Tag Archives: Australia

Tim Winton, The Shepherd’s Hut


The Shepherd’s Hut is deceptively simple, but it describes the characters’ confrontation with their exile in an uninhabited part of Western Australia and their reflections on who they are, what contributions they have made and can make in the future, on their sense of place in the physical and spiritual world. One of the characters is in self-imposed exile because he is afraid to be accused of killing the stepfather who mistreated him his whole life while his death was wholly accidental. The other one claims to have been exiled from the priesthood through some never-revealed fault. These two imperfect yet resilient beings strike a bargain to help each other survive. While they both feel that are very far away from any civilized establishments, they are in fact not, and their blindness to the proximity of others and potential evil eventually disturbs the order they have so precariously achieved.

A great book for Tim Winton’s fan, as well as those who are looking for a good start into his body of work. I would still recommend Cloudstreet as a first novel though.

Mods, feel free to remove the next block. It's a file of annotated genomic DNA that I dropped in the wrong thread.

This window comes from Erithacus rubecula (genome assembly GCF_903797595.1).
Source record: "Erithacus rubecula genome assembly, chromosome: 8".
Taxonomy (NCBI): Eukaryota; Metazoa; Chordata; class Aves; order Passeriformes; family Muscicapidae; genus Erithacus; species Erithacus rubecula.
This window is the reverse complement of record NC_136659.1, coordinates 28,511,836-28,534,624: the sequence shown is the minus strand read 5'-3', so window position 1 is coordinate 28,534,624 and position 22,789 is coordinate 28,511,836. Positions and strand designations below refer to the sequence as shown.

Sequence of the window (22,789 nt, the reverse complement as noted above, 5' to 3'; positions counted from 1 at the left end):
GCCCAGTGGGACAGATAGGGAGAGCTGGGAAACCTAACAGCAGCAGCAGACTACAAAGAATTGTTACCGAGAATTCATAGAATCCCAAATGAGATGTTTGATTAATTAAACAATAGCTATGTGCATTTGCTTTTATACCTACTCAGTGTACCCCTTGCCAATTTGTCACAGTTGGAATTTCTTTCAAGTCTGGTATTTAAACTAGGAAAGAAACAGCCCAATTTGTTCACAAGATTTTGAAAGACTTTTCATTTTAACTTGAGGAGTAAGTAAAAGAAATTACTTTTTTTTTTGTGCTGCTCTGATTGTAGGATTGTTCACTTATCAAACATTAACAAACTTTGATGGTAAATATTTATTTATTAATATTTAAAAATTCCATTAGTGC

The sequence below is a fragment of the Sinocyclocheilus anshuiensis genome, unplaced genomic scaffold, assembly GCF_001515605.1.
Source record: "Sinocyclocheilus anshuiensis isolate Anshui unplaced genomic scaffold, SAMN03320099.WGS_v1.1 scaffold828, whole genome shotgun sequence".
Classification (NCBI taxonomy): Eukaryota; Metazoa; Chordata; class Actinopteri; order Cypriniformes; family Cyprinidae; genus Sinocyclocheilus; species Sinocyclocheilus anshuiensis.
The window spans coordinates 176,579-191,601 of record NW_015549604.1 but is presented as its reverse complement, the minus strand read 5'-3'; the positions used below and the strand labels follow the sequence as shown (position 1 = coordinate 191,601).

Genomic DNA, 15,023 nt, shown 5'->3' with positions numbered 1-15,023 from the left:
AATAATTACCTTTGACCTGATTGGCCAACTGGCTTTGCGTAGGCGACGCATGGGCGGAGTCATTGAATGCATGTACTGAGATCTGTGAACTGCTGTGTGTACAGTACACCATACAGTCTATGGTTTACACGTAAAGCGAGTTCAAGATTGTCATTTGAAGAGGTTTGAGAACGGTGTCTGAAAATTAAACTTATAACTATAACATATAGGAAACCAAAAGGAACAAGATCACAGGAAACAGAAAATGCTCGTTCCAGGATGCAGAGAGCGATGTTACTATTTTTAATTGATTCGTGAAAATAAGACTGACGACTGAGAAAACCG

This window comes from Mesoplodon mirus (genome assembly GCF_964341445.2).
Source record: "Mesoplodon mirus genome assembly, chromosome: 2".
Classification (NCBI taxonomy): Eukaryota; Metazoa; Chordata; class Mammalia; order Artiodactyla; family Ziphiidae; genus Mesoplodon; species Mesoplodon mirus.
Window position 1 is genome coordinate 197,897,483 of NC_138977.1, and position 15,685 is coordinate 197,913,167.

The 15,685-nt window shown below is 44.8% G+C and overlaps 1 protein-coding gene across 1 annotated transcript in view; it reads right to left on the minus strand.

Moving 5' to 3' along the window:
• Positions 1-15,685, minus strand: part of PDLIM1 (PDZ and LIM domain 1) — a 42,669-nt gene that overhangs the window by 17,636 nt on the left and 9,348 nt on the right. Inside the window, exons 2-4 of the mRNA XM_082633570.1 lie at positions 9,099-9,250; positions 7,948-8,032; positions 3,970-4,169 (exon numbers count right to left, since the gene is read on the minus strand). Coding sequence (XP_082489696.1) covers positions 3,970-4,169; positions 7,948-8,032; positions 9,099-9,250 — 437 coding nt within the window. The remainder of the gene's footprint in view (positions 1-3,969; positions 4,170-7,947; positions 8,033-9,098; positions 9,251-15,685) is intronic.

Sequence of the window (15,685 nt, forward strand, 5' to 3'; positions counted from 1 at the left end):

Thanks to NetGalley and the publisher for making a copy of this book available for review. It was published in July 2018.


Winton, Tim. The Shepherd’s Hut. Picador, 2018.

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‘The Shepherd’s Hut’ by Tim Winton





Sunday Ramblings: Do I need a focus?


I have arrived at a point again where I am trying to read too many books at the same time. And it causes stress. Every time I sit down I wonder which one I should get into. I worry about reading rates and when I will manage to finish another book so I can blog about (as if anybody cares about that really). Several people read my blog but I am sure no one waits impatiently for the next post.

Whenever this happens, I have to give myself a good kick in the butt and remind myself why I read. Because (1) I love getting into a good story, (2) it’s a way to learn something, (3) it’s a great escape from my day-to-day work life, (4) it’s an exposure to another world, another mind, another way to use language. And in that context, there should be no concern about speed of execution; it should be all about enjoying those moments.